Premium vacuums help Chicago consumers keep it clean

Premium vacuums help Chicago consumers keep it clean

Curt Conklin of Chicago knows his vacuum costs about the same as an iPad or two premium box seats at a Cubs game, but his affection for the $550 German-made Miele remains unabated.

"Vacuums are not sexy things," he says. "I recognize it is difficult to imagine spending that much money on them, but I'm sold."

He's used it for 11 years on the carpet, rugs and hardwood in his 4,000-square-foot home, and he'll buy another Miele when this one dies, "which I don't think will be for another 10 years," he says.

That kind of longevity is one of the reasons people buy premium brands typically sold only at independent vacuum shops, says Mark Davis, president of highly rated Best Vacuum in Chicago and a 2010 Super Service Award winner.

In the world of vacuums, it's easy to provide good suction, Davis says. He recommends shoppers look beyond that. "It's about filtration, longevity, durability and the way the tools are designed for the flooring," he says.

Angie's List member Jeff Cheng chose a nearly $300 Dyson Slim to battle dog hair in his Chicago home. He likes the bagless design and says "it's great to drag it around with its slimmer size."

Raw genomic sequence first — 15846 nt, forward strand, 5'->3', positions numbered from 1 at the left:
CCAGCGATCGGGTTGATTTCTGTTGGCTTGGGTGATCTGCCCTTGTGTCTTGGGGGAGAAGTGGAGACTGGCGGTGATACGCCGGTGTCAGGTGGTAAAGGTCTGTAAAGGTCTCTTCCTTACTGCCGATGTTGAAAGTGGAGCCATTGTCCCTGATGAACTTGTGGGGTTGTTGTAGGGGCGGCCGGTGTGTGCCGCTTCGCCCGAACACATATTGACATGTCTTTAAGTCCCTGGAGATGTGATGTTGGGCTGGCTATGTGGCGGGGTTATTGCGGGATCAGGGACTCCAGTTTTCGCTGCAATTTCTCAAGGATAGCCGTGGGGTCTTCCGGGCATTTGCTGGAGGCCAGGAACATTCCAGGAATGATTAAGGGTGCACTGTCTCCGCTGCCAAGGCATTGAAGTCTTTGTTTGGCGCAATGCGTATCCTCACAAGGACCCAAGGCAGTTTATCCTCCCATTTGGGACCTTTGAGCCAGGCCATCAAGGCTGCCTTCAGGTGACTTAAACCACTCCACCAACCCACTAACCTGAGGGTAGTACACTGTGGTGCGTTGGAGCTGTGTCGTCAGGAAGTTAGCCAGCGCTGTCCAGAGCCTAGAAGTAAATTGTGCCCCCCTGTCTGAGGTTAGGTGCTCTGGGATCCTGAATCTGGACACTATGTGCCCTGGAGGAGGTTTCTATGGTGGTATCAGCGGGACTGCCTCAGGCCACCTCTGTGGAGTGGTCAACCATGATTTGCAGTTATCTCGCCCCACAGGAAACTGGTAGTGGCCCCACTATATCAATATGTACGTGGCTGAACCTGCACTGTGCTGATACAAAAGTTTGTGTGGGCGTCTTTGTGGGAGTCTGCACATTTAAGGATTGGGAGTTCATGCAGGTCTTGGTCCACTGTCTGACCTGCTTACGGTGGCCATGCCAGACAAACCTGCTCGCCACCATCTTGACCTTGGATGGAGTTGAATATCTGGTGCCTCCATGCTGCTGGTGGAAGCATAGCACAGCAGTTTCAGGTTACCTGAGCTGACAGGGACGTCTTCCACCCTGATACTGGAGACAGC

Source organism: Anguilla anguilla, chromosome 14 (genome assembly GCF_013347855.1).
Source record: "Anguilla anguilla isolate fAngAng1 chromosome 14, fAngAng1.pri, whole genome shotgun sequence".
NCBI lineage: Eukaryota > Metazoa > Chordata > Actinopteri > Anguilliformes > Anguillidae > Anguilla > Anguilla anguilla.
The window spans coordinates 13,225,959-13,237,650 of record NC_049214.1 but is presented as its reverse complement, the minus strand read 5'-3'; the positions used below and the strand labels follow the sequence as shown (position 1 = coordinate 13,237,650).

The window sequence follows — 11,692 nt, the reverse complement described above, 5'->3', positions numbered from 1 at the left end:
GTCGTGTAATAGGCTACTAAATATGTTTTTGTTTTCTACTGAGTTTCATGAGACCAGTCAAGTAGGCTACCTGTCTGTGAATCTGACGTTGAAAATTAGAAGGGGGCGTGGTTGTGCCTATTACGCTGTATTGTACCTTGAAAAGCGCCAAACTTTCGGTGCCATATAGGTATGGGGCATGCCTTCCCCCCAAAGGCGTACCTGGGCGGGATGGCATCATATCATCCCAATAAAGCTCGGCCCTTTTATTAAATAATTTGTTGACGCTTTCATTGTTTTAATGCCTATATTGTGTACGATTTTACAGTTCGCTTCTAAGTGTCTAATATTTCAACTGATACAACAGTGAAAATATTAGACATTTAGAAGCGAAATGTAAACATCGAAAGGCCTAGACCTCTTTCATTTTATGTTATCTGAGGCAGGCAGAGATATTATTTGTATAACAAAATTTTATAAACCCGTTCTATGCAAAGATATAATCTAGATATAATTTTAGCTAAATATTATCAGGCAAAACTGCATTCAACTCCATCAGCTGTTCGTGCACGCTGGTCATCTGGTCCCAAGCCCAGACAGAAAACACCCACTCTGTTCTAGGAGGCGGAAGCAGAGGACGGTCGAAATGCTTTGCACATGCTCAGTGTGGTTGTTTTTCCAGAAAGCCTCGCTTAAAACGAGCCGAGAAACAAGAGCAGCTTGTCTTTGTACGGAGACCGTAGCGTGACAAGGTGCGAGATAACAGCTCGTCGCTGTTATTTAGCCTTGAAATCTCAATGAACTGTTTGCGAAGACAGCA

Davis sells Dyson, but says serious allergy sufferers should invest in bagged models, which do the best job of containing allergens. He recommends models that meet EN1822, a European standard that "guarantees the whole device is airtight," he says.

He disputes the Consumer Reports' vacuum emissions test because it gives high marks for machines that don't contain smaller particles, such as pollen. "What they have are vacuum cleaners that leak hundreds of millions of particles that they are equating with vacuums that leak virtually no particles," he says.

Bob Markovich, senior home editor for Consumer Reports, says the test uses wood flour (very fine sawdust), and it's repeatable and effective. "If it can capture those small particles, it can certainly capture a particle as small as an allergen," he says.

Floor type also affects vacuum performance. Roller brushes work well with dense pile carpet, but can damage looped wool or twisted nylon, Davis says.

Common vacuum problems include clogged filters, especially those in bagless machines because they must be removed and rinsed periodically. "Most people don't clean them, so when they come in they have to replace the filter," says Jim Byrne, owner of highly rated B & V Vacuums in Chicago. "They bought a machine for $59, $69 and they are shocked when I tell them the filter is $29."

Belts typically break when objects jam the roller brush, Davis says. "Vacuums are made for dust and debris," he says. "They aren't made for Legos and chew toys."

Cheng learned that the hard way when he sucked up a chunk of wood. He paid Best Vacuum about $75 to take the machine apart and clean it. "It was worth it," he says.

Both Davis and Byrne say they'll repair all types of machines, if possible. The cost for labor in the Chicago market ranges from $50 to $80 plus parts. For quick jobs like a belt replacement, Davis typically charges $5 to $10.

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